When you hear about hybrid loans, home mortgages probably come to mind first. And for good reason: hybrid mortgages are a common type of hybrid loan. But they’re not the only kind. Below, we’ll dissect what a hybrid loan is, where they pop up, and why you might be interested in applying for one.
What is a hybrid loan?
Also called adjustable loans, a hybrid loan is any loan that combines fixed and variable rates into one loan. With a fixed-rate loan, you pay the same interest rate for the life of the loan. By contrast, a variable-rate loan’s interest rate may fluctuate with market conditions. But in a hybrid loan, these don’t occur at the same time. Typically, a hybrid loan begins as a fixed-rate loan. Then, at a predetermined date – five years, for instance – the rate will transition over to a variable schedule.
Pros and cons of hybrid loans
Hybrid loans may let you capture the best perks of both fixed- and variable-rate loans. However, they may also carry downsides for you.
Pros of hybrid loans
- Often come with low introductory interest rates
- Possibly lower initial interest rate than with traditional fixed-rate loans
- Payments may go down if the market rate drops
- Potential for lower interest rates compared to traditional loans
Cons of hybrid loans
- Your variable rate may be much higher than the fixed rate if the market rate increases dramatically
- Harder to budget and plan for repayments with variable rates
- The fixed rate portion of the loan won’t go down even if the market rate declines
When should you use a hybrid loan?
As we mentioned above, hybrid loans typically show up as home mortgages. But in recent years, other kinds of hybrids have popped up, particularly student loans. A few select lenders also offer hybrid personal loans.
Typically speaking, a hybrid loan makes sense if you:
- Plan to refinance your loan when the variable rate kicks in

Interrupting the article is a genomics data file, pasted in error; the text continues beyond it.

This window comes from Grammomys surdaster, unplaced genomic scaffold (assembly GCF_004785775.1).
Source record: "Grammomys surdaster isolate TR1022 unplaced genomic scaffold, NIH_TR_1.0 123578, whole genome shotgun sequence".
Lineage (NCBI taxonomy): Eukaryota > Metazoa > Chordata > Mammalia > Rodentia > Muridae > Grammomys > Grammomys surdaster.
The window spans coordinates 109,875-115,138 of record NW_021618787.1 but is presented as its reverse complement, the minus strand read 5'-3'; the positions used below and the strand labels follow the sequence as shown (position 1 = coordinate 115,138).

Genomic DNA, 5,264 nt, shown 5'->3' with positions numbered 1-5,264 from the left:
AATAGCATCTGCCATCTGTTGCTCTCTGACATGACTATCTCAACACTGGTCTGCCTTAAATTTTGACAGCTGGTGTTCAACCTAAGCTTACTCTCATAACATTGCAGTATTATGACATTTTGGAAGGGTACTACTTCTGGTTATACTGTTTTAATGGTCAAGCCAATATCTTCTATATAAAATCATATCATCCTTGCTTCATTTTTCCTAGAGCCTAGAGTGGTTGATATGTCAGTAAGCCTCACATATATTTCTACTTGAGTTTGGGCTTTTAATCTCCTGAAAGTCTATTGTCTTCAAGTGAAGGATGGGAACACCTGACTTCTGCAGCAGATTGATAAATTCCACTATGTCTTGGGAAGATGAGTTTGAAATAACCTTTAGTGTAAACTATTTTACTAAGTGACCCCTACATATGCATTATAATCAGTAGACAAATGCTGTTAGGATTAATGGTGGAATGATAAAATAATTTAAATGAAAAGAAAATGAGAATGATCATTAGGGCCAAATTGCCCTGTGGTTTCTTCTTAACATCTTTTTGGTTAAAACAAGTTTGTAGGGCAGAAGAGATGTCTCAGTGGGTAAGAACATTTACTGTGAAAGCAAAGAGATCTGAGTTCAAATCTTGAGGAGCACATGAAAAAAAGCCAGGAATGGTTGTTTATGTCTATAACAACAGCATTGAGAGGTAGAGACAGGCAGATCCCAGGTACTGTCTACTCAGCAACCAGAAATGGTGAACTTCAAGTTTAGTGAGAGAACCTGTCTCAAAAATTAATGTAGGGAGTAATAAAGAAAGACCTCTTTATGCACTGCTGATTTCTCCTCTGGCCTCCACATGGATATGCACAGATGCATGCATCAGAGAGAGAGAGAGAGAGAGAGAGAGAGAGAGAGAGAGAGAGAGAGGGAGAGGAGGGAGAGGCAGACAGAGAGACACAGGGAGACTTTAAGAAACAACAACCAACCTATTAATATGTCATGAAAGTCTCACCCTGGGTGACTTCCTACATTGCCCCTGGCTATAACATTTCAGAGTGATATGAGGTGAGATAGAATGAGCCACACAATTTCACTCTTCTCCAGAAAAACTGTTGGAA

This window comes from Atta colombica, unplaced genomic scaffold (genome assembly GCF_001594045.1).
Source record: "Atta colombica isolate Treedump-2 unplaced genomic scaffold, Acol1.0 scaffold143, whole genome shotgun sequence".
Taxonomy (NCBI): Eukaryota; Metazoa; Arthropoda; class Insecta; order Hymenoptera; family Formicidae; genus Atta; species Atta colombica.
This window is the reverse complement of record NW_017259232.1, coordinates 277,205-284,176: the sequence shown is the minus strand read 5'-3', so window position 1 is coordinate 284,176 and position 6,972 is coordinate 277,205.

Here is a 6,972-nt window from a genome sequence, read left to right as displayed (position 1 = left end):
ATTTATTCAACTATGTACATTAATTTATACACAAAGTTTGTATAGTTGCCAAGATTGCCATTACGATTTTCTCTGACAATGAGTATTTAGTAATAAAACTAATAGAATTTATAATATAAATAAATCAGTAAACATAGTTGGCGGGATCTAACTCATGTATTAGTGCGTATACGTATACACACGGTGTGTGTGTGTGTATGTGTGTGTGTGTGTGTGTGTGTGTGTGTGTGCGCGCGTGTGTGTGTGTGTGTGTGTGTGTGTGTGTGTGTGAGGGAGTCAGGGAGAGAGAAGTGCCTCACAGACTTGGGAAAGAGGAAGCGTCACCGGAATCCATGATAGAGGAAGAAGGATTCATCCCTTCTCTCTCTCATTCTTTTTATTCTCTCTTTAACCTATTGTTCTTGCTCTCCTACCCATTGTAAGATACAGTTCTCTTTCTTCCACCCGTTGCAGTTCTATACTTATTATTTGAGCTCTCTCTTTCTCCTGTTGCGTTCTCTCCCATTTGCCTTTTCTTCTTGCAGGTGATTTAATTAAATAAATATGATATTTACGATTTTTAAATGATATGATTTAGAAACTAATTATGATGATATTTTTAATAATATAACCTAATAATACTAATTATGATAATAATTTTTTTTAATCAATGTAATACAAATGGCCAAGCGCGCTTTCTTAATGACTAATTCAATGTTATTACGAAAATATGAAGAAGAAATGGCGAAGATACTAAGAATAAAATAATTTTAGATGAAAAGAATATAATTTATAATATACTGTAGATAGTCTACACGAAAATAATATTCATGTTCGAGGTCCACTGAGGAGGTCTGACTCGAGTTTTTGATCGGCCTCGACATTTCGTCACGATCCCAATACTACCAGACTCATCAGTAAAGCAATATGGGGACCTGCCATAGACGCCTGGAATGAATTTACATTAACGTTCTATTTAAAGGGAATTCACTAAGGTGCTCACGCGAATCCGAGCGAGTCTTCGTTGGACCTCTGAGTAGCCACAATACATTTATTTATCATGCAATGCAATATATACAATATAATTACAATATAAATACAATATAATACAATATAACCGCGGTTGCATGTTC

- Think you’ll repay the loan early
- Want to secure the low introductory rate when your loan balance is highest
If you consistently make your payments during the fixed-rate period of the loan, you may be able to increase your credit score, too, before the variable rate begins. In that case, it might make financial sense to refinance the loan when the variable-rate portion begins, as long as you think you might qualify for a fixed-rate or variable loan rate that is lower than your current mortgage.
A hybrid loan might fit your needs, but it’s smart to carefully consider the requirements of any loan you take out to make sure you can make the monthly payments. Keep track of the timeline of a hybrid loan so you aren’t surprised by an increase in the interest rate down the line.
Credit Builder Plus to boost your credit score
Maybe you want to work on your credit score first before applying for a mortgage or any loan. For just $19.99 per month, you can get access to a Credit Builder Plus loan that can help build your credit score. The membership also offers other perks, including these:
- Competitive interest rates
- No hard credit checks
- Access to a portion of your funds upfront
- Monthly payment reporting to the three major credit bureaus
- Credit monitoring and progress tracking tools
- Up to $300 in InstacashSM advances
More than half of Credit Builder Plus members see their scores increase by 27 points within 60 days.1
So research a Credit Builder Plus loan today. You want all the information you need before you decide on a hybrid or any type of loan.